To work top-down, students build first the Attic with the Basement coming last.

If your students work from the top down it will be easier for them to understand the reasons for doing all this work, since the services that they are building are at a level that they might find useful in their work. The lower levels, though in reality more concrete, are more opaque since they aren't normally visible to the programmer directly.

On the other hand you actually need to do more work yourself for this as the normal Java tools don't give you as much support. I'll explain below.

To work bottom-up the students will build the Basement layer first and the Attic last.

The advantage of this is that normal unit testing tools (JUnit) make it easy for you to provide the required scaffolding.

However, the students may find this less satisfying as the things they will build at the beginning may not be as obviously useful. This is mitigated by showing them how the parts will eventually fit together before they start. They need some overview information.

## Building Bottom-Up

To have the students build the Basement layer, simply decide on the interface between that layer and the Main Floor. These are the services that the Basement layer must implement. Use JUnit to write tests against this interface, simulating the Main Floor, sending known values to the Basement Services and making assertions about the values returned.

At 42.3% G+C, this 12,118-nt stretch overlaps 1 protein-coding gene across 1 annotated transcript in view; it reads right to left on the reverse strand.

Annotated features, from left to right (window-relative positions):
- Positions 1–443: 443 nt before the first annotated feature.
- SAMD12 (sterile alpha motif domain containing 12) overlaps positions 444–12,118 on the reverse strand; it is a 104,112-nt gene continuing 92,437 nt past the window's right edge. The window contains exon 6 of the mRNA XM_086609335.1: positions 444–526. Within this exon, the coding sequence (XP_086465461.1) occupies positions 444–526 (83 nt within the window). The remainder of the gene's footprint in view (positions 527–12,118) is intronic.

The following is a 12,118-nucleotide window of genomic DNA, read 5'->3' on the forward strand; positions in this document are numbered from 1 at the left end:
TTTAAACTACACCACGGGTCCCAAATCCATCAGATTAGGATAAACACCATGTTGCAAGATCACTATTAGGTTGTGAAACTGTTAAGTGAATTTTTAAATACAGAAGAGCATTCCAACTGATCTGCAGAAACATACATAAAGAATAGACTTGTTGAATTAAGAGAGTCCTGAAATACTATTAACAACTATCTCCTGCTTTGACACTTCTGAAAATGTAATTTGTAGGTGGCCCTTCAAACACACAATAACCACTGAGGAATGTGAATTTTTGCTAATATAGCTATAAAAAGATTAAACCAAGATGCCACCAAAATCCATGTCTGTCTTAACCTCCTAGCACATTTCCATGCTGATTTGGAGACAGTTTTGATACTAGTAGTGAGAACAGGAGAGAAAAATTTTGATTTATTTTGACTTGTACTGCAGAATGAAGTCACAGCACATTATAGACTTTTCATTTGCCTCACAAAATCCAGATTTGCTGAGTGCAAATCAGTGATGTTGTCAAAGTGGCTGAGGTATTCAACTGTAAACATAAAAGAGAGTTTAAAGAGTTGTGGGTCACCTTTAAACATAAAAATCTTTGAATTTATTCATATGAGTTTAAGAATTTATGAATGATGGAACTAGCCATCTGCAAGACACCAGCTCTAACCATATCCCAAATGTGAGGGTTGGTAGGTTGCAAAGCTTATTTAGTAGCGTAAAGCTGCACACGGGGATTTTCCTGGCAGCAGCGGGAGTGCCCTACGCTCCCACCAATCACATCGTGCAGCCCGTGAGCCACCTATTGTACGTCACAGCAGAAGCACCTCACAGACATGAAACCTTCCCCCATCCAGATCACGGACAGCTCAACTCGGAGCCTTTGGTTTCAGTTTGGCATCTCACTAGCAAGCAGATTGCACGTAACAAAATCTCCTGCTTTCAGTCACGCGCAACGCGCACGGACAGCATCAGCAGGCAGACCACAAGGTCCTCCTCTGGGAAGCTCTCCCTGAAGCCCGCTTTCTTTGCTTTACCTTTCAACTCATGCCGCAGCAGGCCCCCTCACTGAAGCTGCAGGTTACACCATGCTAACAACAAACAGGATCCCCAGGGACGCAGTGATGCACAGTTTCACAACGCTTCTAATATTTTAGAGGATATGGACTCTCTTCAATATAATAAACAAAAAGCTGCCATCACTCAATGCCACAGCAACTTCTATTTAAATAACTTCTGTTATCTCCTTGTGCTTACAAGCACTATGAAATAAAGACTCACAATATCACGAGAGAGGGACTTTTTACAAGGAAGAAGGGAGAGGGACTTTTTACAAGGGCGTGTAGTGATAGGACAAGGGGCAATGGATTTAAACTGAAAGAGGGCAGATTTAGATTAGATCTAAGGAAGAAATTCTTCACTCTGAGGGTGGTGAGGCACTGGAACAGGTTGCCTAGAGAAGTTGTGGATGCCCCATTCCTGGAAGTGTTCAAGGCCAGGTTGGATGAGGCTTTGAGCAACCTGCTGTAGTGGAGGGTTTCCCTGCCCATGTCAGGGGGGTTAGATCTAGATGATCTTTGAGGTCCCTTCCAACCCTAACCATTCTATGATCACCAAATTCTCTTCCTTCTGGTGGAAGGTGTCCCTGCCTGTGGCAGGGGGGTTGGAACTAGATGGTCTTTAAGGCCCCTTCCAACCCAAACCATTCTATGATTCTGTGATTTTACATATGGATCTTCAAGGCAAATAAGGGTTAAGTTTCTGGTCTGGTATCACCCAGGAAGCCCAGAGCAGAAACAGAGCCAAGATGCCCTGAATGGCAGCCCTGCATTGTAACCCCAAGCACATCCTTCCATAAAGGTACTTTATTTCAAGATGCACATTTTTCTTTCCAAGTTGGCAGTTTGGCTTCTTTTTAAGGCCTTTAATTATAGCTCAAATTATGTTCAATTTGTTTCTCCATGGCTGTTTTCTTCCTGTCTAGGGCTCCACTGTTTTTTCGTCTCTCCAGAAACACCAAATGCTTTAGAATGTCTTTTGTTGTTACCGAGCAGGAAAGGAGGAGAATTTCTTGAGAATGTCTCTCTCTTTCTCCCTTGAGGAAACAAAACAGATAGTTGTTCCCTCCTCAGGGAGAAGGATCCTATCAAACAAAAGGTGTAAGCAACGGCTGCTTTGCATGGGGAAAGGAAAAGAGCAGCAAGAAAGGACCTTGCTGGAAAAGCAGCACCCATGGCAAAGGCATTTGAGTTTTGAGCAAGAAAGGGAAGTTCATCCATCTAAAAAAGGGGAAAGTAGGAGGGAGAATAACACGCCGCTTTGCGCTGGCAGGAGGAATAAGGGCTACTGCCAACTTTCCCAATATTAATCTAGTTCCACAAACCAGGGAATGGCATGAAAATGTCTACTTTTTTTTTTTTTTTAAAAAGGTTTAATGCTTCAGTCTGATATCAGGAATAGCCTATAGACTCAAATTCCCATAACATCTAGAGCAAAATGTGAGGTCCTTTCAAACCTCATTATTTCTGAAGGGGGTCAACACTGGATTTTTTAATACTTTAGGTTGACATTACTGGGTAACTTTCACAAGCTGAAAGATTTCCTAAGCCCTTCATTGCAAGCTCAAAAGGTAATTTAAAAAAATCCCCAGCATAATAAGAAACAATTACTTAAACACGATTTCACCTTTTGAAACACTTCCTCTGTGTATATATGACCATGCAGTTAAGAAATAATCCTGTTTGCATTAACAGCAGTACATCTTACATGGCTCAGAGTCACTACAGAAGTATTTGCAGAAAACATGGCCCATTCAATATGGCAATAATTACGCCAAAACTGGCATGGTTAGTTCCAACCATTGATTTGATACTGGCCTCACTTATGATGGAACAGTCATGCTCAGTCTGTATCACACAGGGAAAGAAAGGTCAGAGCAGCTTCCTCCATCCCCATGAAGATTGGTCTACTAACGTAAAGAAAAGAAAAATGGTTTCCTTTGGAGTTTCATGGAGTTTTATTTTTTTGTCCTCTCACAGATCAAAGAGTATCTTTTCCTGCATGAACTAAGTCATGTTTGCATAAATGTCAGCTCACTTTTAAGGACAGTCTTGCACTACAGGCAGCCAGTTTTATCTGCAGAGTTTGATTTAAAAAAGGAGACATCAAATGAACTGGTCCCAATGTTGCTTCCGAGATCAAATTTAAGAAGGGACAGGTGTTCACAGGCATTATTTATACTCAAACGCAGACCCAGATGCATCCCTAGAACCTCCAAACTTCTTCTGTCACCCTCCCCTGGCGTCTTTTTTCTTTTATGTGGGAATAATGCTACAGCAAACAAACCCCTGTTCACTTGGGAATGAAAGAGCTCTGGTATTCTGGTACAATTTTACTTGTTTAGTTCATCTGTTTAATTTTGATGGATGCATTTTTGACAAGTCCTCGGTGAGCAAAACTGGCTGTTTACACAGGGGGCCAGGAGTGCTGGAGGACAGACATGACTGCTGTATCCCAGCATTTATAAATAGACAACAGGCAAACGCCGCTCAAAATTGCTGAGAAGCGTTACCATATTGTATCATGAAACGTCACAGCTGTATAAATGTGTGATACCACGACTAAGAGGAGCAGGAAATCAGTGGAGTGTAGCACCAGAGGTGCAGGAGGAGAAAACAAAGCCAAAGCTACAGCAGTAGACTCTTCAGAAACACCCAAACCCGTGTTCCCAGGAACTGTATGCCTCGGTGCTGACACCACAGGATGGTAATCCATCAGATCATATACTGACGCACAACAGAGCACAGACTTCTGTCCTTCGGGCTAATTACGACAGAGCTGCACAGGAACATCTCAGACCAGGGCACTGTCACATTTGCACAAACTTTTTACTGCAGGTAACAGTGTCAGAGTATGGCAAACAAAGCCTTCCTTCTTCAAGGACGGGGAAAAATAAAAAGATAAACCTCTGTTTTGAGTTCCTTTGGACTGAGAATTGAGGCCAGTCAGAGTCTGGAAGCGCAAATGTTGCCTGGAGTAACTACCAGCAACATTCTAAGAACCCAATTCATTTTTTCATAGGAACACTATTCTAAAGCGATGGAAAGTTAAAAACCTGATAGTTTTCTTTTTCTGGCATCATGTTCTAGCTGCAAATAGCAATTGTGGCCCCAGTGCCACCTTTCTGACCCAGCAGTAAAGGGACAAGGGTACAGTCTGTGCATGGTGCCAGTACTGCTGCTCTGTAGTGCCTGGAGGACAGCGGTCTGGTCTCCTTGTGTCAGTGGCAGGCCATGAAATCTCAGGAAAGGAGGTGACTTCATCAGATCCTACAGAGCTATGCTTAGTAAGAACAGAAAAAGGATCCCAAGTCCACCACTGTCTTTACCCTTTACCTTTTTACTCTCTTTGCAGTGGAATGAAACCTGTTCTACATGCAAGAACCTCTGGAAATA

Students then build the Basement and make those tests pass. Make the test suite public so that they can write their own tests, however. Everything is open and available for inspection.

The Basement Layer may consist of several classes, some, perhaps, unrelated to others at the same level. For example, in a hash map, the actual Hasher might be at this level but the storage mechanism might be independent. You will need tests for each of the services, perhaps distributed over the classes.